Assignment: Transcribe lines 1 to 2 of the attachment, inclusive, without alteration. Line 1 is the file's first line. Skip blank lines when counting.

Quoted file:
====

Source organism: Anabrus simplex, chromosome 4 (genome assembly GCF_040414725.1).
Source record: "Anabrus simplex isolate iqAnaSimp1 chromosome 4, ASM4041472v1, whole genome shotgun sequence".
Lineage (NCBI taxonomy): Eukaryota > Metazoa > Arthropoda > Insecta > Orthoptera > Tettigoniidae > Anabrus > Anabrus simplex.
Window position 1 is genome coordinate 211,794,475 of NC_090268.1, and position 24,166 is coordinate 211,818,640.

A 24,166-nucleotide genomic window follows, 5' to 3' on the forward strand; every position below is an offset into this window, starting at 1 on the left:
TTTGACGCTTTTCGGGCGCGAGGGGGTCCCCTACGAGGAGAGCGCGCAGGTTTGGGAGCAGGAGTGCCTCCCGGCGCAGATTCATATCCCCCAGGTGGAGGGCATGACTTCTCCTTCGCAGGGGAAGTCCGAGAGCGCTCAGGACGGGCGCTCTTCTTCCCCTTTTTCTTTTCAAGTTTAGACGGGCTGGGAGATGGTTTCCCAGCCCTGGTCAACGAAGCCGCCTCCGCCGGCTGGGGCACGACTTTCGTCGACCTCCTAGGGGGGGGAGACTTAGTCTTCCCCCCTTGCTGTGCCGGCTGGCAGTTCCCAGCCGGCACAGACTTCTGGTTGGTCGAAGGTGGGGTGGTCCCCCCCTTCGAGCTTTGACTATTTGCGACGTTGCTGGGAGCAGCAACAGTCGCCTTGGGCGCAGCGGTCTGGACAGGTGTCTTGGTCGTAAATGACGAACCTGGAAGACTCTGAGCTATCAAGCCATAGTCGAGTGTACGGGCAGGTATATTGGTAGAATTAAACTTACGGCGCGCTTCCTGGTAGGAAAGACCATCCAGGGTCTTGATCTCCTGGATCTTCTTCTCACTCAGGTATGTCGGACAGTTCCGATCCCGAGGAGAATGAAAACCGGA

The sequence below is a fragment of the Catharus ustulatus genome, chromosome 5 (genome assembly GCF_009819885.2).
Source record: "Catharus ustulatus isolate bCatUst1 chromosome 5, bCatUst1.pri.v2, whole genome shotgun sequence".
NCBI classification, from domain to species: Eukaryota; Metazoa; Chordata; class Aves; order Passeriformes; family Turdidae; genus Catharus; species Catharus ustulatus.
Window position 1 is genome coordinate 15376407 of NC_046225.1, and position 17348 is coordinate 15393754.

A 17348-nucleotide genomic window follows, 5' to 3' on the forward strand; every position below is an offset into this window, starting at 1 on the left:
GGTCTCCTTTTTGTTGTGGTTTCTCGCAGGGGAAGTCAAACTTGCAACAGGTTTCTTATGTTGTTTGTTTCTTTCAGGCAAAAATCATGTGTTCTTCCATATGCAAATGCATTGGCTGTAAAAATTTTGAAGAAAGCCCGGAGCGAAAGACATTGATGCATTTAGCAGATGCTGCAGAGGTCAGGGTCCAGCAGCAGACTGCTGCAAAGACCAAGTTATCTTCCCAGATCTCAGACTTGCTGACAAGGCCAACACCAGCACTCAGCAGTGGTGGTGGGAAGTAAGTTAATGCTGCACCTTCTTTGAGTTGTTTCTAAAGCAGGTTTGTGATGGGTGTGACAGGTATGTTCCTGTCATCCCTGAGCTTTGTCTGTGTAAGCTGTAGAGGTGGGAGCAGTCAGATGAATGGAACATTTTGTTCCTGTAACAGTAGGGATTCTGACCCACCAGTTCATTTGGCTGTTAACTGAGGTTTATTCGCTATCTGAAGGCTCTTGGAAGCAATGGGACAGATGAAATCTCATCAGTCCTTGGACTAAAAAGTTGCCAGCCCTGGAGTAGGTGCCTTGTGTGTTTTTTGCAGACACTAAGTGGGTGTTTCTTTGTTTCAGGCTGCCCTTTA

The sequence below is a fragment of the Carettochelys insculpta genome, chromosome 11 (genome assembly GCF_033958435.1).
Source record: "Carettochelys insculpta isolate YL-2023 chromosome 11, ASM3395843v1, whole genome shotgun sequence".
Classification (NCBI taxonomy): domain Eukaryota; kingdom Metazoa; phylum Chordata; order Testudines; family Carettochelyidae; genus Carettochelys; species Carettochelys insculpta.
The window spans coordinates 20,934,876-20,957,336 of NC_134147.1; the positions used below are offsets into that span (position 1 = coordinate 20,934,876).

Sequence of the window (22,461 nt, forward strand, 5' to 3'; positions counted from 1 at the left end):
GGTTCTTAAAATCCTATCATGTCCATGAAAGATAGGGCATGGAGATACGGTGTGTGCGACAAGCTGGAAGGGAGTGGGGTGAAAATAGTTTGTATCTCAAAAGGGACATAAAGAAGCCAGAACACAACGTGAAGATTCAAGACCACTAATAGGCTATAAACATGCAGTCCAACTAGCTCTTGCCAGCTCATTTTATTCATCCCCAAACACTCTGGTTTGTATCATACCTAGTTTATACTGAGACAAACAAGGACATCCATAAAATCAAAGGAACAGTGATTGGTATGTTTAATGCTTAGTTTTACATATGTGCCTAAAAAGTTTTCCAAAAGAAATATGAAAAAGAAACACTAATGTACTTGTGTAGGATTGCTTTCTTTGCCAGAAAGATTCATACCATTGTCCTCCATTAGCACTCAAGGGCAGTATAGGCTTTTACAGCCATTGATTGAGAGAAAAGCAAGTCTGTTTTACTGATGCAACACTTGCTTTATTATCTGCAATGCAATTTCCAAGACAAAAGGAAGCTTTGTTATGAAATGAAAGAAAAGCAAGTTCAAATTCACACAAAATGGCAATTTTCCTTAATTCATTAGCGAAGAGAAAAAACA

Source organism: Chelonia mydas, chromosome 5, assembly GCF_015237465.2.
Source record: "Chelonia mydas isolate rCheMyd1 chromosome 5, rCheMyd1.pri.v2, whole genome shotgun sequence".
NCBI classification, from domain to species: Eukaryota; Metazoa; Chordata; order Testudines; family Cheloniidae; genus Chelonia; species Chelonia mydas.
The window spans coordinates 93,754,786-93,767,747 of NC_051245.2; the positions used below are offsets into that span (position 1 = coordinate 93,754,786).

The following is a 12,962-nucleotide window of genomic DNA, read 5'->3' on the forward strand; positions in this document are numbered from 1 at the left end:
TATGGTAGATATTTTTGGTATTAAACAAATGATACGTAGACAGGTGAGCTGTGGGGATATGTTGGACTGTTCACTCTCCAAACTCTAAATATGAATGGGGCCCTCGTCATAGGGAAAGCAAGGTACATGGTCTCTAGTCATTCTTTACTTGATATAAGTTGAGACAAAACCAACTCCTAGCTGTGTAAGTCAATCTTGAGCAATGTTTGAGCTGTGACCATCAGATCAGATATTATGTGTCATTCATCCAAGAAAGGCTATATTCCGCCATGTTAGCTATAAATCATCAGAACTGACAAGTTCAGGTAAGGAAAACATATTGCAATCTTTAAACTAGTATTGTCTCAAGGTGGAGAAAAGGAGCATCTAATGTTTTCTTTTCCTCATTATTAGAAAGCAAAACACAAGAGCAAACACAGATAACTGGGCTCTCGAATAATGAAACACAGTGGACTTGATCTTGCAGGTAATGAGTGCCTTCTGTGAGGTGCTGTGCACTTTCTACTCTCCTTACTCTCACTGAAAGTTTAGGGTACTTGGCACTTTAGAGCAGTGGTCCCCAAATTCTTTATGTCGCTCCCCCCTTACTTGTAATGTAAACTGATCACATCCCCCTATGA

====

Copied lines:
Source organism: Anabrus simplex, chromosome 4 (genome assembly GCF_040414725.1).
Source record: "Anabrus simplex isolate iqAnaSimp1 chromosome 4, ASM4041472v1, whole genome shotgun sequence".